Tag: Air

Annually, 75 billion tons of fertile soil are lost to land degradation. Similarly, drought and desertification destroy 12 million hectares of land every year. It takes bold land regeneration initiatives to counter this loss of food-producing land. And it takes merciless execution.

In 2007, the African Union launched the most ambitious reforestation project to date, the Pan-African Great Green Wall Initiative. A “fortification” of trees, 15 kilometers wide, stretching 8,000 kilometers across the continent, from west – Senegal on the Atlantic coast – to east – Djibouti on the Gulf of Aden. If completed, the African Union’s bold greening project will be the planet’s largest living structure on the planet, three times the size of the Great Barrier Reef.

Bringing life back to the degraded landscape of the Sahel region, the initiative could provide food security and jobs and improve lives for millions by 2030. The vision is to secure long-term and permanent solutions to regional (yet globally occurring) problems that have repercussions worldwide, like climate change, drought, famine, political conflict, and migration.

While funded by the EU, the World Bank, and the United Nations, the project has fallen behind schedule. Having encountered numerous obstacles in the past decade, only 15 percent of the wall were completed by 2020. Progress has been hampered due to the participating countries’ dramatically different levels of economic development, geographic conditions, and levels of governance. Monitoring progress and determining and evaluating the tree plantations’ survival rate has also proven difficult.

Arable land must be regenerated

“The UN Environment Programme and FAO have warned governments that they must commit to restoring at least 1 billion hectares of land – an area the size of China – by 2030”

The 2021 World Environment Day –  June 5 – marked the launch of the UN’s Decade on Ecosystem Restoration initiative. It was introduced with a sense of great urgency and a rallying call for the protection and revival of ecosystems worldwide, urging governments, businesses, and citizens to restore and rewild urban areas, grasslands, savannahs, and marine areas on a large scale.

Evidently, existing initiatives are not sufficient to stop widespread biodiversity loss and ecosystem collapse. According to the United Nations Convention on Combat Desertification (UNCCD), 75 billion tons of fertile soil is lost to land degradation annually. Similarly, 12 million hectares of land are lost every year to desertification and drought alone – an area that could produce 20 million tons of grain. Furthermore, desertification and land degradation cause USD 42 billion in lost earnings yearly.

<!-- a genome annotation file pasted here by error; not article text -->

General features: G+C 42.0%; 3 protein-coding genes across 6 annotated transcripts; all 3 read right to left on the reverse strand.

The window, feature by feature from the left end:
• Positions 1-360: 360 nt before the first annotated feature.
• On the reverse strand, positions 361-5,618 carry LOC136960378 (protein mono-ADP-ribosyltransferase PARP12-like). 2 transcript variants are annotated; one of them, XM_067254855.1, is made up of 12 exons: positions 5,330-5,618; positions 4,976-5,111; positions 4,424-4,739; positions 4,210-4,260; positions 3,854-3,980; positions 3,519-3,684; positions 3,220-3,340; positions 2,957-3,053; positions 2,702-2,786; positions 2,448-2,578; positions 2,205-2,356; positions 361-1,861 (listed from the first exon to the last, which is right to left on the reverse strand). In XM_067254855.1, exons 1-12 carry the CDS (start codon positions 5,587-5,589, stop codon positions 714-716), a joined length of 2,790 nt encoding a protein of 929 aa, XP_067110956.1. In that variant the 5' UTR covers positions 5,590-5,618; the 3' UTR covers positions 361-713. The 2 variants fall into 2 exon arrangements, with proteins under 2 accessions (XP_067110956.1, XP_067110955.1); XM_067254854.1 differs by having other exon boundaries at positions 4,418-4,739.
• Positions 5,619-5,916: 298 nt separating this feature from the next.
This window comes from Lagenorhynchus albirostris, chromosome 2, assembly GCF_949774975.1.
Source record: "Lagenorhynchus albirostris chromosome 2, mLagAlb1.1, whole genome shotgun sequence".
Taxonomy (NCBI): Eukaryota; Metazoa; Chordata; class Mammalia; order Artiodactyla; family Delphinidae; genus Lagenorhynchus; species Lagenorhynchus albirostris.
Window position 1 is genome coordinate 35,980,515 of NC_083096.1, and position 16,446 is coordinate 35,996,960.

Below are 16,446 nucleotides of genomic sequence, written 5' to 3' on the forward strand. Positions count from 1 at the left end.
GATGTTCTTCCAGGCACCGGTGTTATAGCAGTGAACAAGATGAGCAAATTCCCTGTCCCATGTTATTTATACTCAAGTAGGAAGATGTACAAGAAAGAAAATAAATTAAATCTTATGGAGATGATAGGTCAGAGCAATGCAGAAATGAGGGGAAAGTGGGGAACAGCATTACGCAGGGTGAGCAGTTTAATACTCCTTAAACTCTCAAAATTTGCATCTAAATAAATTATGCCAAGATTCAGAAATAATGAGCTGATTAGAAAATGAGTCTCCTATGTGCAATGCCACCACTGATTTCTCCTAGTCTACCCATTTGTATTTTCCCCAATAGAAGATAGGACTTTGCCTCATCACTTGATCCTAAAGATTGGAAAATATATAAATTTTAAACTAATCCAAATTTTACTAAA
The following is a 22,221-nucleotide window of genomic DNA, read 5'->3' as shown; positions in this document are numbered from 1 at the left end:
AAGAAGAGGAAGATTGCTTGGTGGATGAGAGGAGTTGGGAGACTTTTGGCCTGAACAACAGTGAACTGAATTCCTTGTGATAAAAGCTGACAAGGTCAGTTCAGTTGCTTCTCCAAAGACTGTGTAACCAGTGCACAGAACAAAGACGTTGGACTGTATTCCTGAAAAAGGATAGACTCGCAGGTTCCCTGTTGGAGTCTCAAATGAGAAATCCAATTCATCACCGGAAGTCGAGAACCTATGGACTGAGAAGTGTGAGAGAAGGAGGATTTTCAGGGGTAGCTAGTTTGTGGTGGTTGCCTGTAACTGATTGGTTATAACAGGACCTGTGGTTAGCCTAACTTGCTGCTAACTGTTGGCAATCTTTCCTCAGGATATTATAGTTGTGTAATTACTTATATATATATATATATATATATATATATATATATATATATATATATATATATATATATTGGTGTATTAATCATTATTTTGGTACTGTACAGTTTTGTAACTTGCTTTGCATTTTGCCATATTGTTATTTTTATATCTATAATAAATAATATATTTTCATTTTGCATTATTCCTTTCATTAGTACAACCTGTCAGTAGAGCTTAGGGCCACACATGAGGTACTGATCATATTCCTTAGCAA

“It is evident that existing initiatives are not sufficient to stop widespread biodiversity loss and ecosystem collapse.”

With the launch of the initiative, Decade on Ecosystem Restoration initiative, the UN Environment Programme (UNEP) and the Food and Agriculture Organization (FAO) have warned governments that they must commit to restoring at least 1 billion hectares of land – an area the size of China – by 2030. And pledge to do the same for our oceans.

The August 2021 publication of the sixth Intergovernmental Panel on Climate Change (IPCC) assessment report further emphasizes the urgency to act on land regeneration. It confirms that climate change is “widespread, rapid and intensifying. The scientists are observing changes in the Earth’s climate in every region of the world and across the whole climate system.” The slow pace of the Pan-African Great Green Wall is discouraging. However, there are examples of large-scale land regeneration projects that are better at staying on schedule, among them the Loess Plateau restoration program in Northwestern China.

Terraces and agricultural fields on the Loess Plateau in north/northwest China. Photo Credit: Getty

The Chinese example

“The project successfully lifted 2.5 million local people out of poverty while securing food supplies and protecting natural resources”

The Loess Plateau, roughly the size of Spain, is named after its easily erodible, very fine-grained sedimentary soil. This north/northwest region of China is of immense historical importance, one of the early cradles of Chinese civilization and the birthplace of its agriculture. In ancient times, the plateau was highly fertile and fairly easy to farm, but centuries of deforestation and fuelwood gathering have led to severe environmental degradation and widespread poverty. The Loess Plateau became one of the world’s most severely soil-eroded regions and a significant contributor to sediments that gradually elevated the riverbeds of the Yellow River.

The Chinese Loess Plateau before and after the large restoration project starting in the 1990s. Photo Credit: The Weather Makers